Don’t worry about the frame rate. If you get 10fps at 640×480 using only a single CPU core, you are doing just as good as they do.

      • OK, i only read the description at Google. There were no images.

        Why is 10fps at 640×480 as good as the UD algorithm?

      • Their algorithm can render at a 1024×768 resolution at slightly more than 10 frames per second per cpu. It can make use of multiple cpu cores to improve rendering speed. However their octree splatting algorithm renders the octree node bounding boxes as quads with a minimum size of 2×2 pixels. That allows them to reduce the octree traversal depth, at the cost of a much lower image quality. I estimate that the image quality is comparable to that of a properly rendered 640×480 scene. Also, their 2×2 point size also causes very noticeable deformations.

  4. And it seems they’re limit the FOV as well. Instead of the more regular 90 it is more like 60 to 70 degrees.

  5. So with all the information we have now, what do you think about their demos (UD Island)? Its at higher resolution with a lot more than 10fps.

    Whats their secret? It must have something to do with the tree data Format.

  6. IMHO: It´s upscaled from a lower resolution in the same way as Geoverse, which is the reason why they never showed a single lossless screenshot. In addition, they use multiple cores.

    • Sounds plausible. That would be a very cheap trick. Well they didnt say that the Videos show the native resolution…
      But they always emphasized that it runs in a single thread, right? At least thats what i remember.
      Its sad that its some Kind of hoax afterall

  7. Glad to see people are still thinking about this. A session with IDA Pro could settle any doubts re: the finer poiints of Euclideons algo 😉 Seems like thay may have mis represented some claims, but no doubt we will continue to explore CPU based approches regardless.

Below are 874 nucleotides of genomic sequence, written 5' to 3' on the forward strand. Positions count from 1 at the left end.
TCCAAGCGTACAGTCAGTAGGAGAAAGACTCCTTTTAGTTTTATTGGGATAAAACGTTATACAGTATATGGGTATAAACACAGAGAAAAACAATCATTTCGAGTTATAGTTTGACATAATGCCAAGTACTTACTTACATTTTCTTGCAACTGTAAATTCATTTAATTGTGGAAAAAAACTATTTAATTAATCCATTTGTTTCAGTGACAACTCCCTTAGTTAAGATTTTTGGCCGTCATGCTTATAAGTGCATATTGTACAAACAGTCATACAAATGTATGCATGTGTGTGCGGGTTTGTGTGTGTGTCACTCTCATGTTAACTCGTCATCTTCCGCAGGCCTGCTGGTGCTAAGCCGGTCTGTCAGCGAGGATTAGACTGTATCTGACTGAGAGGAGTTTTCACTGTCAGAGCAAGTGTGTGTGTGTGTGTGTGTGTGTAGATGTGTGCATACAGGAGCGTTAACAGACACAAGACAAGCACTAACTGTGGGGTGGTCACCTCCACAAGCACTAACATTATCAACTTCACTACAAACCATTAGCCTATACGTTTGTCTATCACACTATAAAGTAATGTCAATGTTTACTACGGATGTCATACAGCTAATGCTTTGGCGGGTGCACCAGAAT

8. Hi Bauke, I found something of interest for you if you are wishing to port your recursive code to GLSL:
    His implementation is a KD-Tree, GL-es compatible, and he has turned the recursive problem into an iterative one, and is getting great throughput as a consequence.

  9. @batman Yes, I think pop-in is inevitable with any kind of streaming system, be it a fast bus like PCIE, or a slow bus like the internet. Personally, I think pop-in ruins emersion a little, but not as much as frame stalls or general lagginess would.

    @bcmpinc I’m going to carry on hacking on your original design, it’s running like a treat on my machine with a few tweaks, a steady 30-40fps, and if I move the morton decode onto the GPU I will get another 5fps out of it. I saw on Github that you made some changes to the quadtree and tried vectorizing too. Did it not work out as you anticipated ? Switching to pixel buffer objects has made a big improvement speed wise, with the benefit that the quadtree and final cubemap resolution are independant now. I’m going to try my linear octree code on it next, I’ll let you know if it was worth splitting the hot/cold data. According to Jaroen Baert ( ) it was with his octree system

    • I tried removing every other layer in the quadtree (such that each node has 16 children instead of 4), hoping that the reduced tree depth would improve performance. It did not. Neither did that vectorization.

      I keep being stuck at 10fps, so how did you reach 30? Can you share your changes? And how did you move the morton decode to the GPU?

      • I can share, I’ll put it on github. Quick summary of changes;

        Changed quadtree recursion in build and render to 6754 instead of 5467.
        Moved morton decode one layer up in traverse (~1ms saved, not a big win)
        Added some early out logic in the octree recurse part of traverse, using bool masks. Saves on a lot of traverse calls.
        Changed GlTeximage to glTexSubimage2d, and use the top level quadtree for each face to send only portions of each face that have changed.( top level splits each face into 4 ) Saves a little bandwidth.

        What I plan to do next with the morton decode (yes it is eating a of of time) is use the shader
        to do morton decode example:

        Here are results so far;